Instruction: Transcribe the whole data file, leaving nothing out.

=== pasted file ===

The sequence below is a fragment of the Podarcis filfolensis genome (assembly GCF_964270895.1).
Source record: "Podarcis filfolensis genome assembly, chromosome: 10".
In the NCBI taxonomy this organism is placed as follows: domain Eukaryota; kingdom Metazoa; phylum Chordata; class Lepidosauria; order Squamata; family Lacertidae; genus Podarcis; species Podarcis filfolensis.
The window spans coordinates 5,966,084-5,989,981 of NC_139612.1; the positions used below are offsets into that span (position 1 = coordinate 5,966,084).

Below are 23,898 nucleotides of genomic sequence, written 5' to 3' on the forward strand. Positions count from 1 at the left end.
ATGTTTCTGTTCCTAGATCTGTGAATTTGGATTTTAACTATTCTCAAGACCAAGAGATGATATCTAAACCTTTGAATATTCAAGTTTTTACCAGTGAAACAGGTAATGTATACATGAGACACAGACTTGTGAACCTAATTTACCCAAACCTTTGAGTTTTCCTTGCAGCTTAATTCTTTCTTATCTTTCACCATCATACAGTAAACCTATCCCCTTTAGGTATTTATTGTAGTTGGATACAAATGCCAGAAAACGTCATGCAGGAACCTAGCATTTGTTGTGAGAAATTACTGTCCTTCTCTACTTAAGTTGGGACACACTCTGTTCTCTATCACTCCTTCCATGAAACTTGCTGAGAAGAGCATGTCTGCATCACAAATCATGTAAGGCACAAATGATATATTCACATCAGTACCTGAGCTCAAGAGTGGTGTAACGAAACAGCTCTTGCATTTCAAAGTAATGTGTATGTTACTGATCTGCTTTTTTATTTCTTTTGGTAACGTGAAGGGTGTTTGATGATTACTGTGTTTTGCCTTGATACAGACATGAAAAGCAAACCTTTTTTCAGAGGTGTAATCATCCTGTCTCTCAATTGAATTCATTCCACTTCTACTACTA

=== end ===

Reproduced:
The sequence below is a fragment of the Podarcis filfolensis genome (assembly GCF_964270895.1).
Source record: "Podarcis filfolensis genome assembly, chromosome: 10".
In the NCBI taxonomy this organism is placed as follows: domain Eukaryota; kingdom Metazoa; phylum Chordata; class Lepidosauria; order Squamata; family Lacertidae; genus Podarcis; species Podarcis filfolensis.
The window spans coordinates 5,966,084-5,989,981 of NC_139612.1; the positions used below are offsets into that span (position 1 = coordinate 5,966,084).

Below are 23,898 nucleotides of genomic sequence, written 5' to 3' on the forward strand. Positions count from 1 at the left end.
ATGTTTCTGTTCCTAGATCTGTGAATTTGGATTTTAACTATTCTCAAGACCAAGAGATGATATCTAAACCTTTGAATATTCAAGTTTTTACCAGTGAAACAGGTAATGTATACATGAGACACAGACTTGTGAACCTAATTTACCCAAACCTTTGAGTTTTCCTTGCAGCTTAATTCTTTCTTATCTTTCACCATCATACAGTAAACCTATCCCCTTTAGGTATTTATTGTAGTTGGATACAAATGCCAGAAAACGTCATGCAGGAACCTAGCATTTGTTGTGAGAAATTACTGTCCTTCTCTACTTAAGTTGGGACACACTCTGTTCTCTATCACTCCTTCCATGAAACTTGCTGAGAAGAGCATGTCTGCATCACAAATCATGTAAGGCACAAATGATATATTCACATCAGTACCTGAGCTCAAGAGTGGTGTAACGAAACAGCTCTTGCATTTCAAAGTAATGTGTATGTTACTGATCTGCTTTTTTATTTCTTTTGGTAACGTGAAGGGTGTTTGATGATTACTGTGTTTTGCCTTGATACAGACATGAAAAGCAAACCTTTTTTCAGAGGTGTAATCATCCTGTCTCTCAATTGAATTCATTCCACTTCTACTACTA